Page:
Paleran says, "Back to the efficient coding question, the answer is, it really
doesn't for 95% of all player's code."

Paleran says, "Reason being:"

Frodo suspects that the limiting factor in lag is usually things like checking
permissions on zones and things, along with net lag, and that
squeezing a few cycles here and there doesn't make much difference.

Paleran says, "The sole 5% are the global functions on a MUSH, the ones that are
invoked on a daily basis by numerous players."

Frodo nods. "The globals need to be efficiently coded. That's where the
machine spends its time."

Paleran nods, "Pretty much, Frodo. It's a case-by-case scenario."

Frodo says, "A lot of functions only get executed once a month... no point
worrying about time there."

Paleran says, "Right, whereas the local objects that makes up the 95% of the MUSH,
such as guards, books, etc., are really incosequential to the
effeciency of the MUSH."

Gaskin mumbles, "Hacker mentality."

Azakhil pages: not to interrupt your class further, but with map() to get the
list, you still need a
if Function is on the object calling map()

Paleran says, "Although...It is generally appreciated to code as efficiently as to
the limits of your abilities :) As soon as you start worrying about
whether xget or get is more efficient, you need to re-evaluate exactly
how much this command will be invoked and if this is actually
worth the trouble :)"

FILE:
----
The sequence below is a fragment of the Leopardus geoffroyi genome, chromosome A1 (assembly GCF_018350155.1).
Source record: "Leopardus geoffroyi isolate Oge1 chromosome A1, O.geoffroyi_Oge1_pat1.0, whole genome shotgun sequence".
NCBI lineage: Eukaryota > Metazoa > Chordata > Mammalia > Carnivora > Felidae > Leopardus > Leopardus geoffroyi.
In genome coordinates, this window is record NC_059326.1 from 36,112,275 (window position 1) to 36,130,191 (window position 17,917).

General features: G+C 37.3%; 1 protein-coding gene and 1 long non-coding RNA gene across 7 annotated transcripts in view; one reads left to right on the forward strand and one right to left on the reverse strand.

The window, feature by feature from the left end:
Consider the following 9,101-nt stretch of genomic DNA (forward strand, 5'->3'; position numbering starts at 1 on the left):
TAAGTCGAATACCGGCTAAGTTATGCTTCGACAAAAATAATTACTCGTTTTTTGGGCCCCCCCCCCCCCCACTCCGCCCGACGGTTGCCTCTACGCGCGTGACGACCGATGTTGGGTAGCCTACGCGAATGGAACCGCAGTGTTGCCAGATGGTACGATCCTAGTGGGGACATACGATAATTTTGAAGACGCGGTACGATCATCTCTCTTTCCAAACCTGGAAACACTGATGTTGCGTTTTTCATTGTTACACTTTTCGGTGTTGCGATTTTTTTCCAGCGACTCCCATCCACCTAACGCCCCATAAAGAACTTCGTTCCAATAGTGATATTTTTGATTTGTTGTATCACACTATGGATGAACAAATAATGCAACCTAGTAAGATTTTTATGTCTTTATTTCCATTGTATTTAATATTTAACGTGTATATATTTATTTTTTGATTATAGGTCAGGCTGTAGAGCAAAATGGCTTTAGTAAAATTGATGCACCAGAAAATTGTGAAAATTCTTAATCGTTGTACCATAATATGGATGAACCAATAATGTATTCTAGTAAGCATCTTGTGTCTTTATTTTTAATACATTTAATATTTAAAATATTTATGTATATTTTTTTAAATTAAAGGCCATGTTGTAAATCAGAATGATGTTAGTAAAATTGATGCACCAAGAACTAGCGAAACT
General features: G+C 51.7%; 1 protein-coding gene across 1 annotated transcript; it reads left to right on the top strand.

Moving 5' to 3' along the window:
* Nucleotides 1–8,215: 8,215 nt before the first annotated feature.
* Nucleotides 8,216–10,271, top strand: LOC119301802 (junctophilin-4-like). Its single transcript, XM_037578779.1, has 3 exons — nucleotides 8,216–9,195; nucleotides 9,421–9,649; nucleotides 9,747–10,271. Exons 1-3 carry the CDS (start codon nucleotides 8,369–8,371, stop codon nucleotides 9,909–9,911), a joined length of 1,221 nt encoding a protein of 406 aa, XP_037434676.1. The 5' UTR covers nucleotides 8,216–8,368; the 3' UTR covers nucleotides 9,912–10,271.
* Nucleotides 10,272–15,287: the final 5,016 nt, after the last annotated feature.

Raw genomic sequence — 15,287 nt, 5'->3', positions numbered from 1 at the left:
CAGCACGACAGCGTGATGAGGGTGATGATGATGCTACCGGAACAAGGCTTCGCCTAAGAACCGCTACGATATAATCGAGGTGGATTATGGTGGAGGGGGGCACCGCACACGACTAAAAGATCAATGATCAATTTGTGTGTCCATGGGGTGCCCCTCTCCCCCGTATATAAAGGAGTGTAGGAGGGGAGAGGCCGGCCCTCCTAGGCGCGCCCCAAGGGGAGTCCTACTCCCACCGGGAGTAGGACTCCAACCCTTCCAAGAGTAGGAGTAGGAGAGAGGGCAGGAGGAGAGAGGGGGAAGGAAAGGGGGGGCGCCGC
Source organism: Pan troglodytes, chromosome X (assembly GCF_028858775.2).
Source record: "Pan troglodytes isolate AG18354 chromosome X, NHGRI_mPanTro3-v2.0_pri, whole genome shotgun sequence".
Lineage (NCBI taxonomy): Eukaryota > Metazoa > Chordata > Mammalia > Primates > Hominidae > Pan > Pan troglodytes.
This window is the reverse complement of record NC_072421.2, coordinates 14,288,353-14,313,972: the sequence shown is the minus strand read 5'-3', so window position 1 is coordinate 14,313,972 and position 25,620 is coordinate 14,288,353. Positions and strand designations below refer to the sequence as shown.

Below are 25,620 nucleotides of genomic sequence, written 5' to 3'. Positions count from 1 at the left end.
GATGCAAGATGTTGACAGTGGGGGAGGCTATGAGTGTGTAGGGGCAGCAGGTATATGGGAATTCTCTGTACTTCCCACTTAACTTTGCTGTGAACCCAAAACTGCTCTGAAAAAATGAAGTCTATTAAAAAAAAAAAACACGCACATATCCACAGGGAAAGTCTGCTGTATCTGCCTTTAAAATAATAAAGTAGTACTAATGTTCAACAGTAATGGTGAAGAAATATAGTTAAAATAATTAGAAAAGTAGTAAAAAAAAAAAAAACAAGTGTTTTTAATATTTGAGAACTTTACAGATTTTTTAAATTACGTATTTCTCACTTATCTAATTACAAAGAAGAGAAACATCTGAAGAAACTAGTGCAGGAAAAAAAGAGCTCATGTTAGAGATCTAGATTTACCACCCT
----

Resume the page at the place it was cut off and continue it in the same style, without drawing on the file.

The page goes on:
Paleran pages Azakhil with 'It was a bad example, yeah.'.

Paleran pages Azakhil with 'It's not usually something I worry about
too much, but was the best I could come up with on the fly :)'.

Paleran says, "Note that global code also encompasses ZMO coding. Not invoked
nearly as much as the commands in the Master Room, but should be coded
semi-efficiently as they will be executed more than local commands."

Paleran says, "One last point before I open the floor: external coding."

Paleran says, "Were you able to see the entire MUSH, you would notice a large
number of players with OOC code, com macros, etc. (well, maybe not
so much now as before). These things are much more amiably placed
on external programs such as tf where you may execute them
locally, instead of making the MUSH do the work."

Paleran says, "Personally, I have 2436 bytes on my object character. Probably
one of the lowest in the game due to one fact: Most of my
macros/code is placed into tf, where the MUSH-tf interaction is
much faster than completely via the MUSH."

>From afar, Azakhil nods, "I'm not ripping on you, your doing fine, I
agree with most or your examples..just thought I'd point it
out....what you mentioned was true in speed if the function, is on
the same object....and if it is a v() list...I think...

Long distance to Azakhil: Paleran nods, "That is the case I had thought
about before...Not sure why I used #10000 exactly :)

Frodo nods. "TF is also good for storing wardrobes and stuff off line."

Paleran says, "Well, that's all I have to say for this session. Any questions
on any point I have covered?"

Across Middle-earth, Eonwe shouts, "+wardrobe is offline while I work on it."

Paleran says, "Weird :)"
> Although unrelated to the class, I kept that there because it was cool:)

Samwise only takes up 2190..:P

Paleran nods, "Yeah, I do have a /ic and /ooc macro where my description
gets updated based on my WHO status.

Paleran says, "You don't need a &HISTORY, sammy :)"

Samwise grins.

Gaskin grins.

Gaskin says, "I've got a few questions..."

Paleran says, "Shoot :)"

Paleran quickly hides behind Frodo as a guard.

Gaskin says, "Though perhaps not related to your points. :) First, is
working with a large object slower than working with a small one?
ie. is getting attributes from a 2k object faster than from a 20k

Paleran says, "Minimally, yes."

Paleran says, "Were you to say 7 meg as opposed to 2k, I would say most
definately :)"

Frodo says, "I believe there are clever hashing functions in the way that